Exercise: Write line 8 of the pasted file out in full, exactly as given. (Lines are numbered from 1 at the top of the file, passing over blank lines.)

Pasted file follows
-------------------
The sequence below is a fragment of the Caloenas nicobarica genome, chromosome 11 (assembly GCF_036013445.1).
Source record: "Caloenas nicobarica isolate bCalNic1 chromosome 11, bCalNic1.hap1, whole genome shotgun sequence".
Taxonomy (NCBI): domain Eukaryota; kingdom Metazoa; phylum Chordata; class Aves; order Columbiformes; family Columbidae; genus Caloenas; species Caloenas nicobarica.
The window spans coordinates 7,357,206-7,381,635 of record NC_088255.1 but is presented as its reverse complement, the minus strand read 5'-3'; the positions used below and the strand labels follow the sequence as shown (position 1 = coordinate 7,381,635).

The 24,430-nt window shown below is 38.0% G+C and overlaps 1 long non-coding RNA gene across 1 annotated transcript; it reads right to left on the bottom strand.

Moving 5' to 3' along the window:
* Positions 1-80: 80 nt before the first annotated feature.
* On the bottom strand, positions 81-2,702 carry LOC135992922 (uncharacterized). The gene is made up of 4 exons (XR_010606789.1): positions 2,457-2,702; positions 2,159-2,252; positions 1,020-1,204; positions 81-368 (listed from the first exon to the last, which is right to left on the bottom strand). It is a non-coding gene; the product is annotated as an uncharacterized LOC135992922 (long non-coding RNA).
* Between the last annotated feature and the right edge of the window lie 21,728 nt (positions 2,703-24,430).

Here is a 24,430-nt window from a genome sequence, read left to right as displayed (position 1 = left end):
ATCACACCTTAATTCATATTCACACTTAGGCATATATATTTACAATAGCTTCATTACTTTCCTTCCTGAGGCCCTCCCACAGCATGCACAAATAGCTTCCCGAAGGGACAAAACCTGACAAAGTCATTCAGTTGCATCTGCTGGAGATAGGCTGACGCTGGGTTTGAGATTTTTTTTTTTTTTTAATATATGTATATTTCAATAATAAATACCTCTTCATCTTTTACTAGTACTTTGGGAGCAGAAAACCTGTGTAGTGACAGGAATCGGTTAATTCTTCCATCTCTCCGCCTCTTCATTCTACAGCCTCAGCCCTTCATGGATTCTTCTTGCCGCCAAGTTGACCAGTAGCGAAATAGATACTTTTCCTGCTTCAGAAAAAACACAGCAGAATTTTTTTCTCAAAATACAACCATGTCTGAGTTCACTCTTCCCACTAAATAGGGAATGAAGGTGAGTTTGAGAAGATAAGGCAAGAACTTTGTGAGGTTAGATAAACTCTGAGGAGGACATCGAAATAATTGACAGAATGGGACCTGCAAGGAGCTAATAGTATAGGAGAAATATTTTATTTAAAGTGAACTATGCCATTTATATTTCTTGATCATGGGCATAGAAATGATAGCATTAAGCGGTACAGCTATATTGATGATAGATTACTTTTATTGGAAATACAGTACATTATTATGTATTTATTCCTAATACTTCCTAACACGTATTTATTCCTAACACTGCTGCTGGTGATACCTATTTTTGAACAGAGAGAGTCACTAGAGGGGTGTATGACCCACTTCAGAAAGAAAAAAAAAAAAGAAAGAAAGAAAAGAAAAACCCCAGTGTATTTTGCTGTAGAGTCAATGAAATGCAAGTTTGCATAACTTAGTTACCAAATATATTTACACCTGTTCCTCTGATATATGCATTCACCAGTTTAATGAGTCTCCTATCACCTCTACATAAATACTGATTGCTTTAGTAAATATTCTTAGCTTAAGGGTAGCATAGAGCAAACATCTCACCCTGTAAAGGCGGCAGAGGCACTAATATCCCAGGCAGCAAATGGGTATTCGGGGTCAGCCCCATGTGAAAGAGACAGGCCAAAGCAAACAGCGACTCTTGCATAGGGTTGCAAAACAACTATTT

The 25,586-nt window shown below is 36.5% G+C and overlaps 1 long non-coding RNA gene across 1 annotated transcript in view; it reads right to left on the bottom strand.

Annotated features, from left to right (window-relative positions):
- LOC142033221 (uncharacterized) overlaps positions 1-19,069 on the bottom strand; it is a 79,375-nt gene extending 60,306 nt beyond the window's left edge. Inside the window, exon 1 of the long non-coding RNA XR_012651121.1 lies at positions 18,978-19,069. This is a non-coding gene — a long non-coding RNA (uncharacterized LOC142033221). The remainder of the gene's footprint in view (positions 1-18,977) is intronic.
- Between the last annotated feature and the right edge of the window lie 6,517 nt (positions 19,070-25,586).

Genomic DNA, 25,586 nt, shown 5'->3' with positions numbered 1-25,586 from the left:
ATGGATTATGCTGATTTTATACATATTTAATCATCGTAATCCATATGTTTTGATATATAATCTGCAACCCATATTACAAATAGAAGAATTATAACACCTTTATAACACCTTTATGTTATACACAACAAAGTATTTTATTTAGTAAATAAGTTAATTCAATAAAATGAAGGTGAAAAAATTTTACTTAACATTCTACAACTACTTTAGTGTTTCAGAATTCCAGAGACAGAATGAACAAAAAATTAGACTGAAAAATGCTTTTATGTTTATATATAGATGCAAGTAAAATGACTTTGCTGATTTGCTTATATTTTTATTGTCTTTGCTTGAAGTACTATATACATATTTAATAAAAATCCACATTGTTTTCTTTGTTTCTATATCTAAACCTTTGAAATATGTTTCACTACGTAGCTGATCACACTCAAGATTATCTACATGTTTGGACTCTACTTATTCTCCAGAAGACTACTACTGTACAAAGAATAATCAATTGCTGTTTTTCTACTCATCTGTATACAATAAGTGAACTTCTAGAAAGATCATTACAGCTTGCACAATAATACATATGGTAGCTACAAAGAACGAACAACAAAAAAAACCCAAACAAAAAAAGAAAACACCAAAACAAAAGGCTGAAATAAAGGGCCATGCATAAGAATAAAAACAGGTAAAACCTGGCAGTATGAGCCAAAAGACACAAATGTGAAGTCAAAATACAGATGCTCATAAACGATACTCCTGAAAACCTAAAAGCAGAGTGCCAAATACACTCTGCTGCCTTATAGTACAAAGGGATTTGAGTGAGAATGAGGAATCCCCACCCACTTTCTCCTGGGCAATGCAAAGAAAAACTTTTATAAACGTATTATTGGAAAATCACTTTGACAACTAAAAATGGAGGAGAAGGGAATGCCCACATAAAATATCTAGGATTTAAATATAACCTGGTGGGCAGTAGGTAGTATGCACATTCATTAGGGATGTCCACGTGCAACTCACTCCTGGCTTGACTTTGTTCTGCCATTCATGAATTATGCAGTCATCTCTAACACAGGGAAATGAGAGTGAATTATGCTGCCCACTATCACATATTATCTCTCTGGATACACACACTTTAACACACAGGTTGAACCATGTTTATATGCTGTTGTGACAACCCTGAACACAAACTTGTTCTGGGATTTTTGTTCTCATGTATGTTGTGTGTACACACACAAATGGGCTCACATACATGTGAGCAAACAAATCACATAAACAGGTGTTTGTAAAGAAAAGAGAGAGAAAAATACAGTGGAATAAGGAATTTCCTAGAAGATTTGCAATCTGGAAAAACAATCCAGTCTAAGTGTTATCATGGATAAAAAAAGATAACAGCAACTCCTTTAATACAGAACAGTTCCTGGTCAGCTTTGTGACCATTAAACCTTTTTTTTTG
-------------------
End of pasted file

* On the bottom strand, positions 81-2,702 carry LOC135992922 (uncharacterized). The gene is made up of 4 exons (XR_010606789.1): positions 2,457-2,702; positions 2,159-2,252; positions 1,020-1,204; positions 81-368 (listed from the first exon to the last, which is right to left on the bottom strand). It is a non-coding gene; the product is annotated as an uncharacterized LOC135992922 (long non-coding RNA).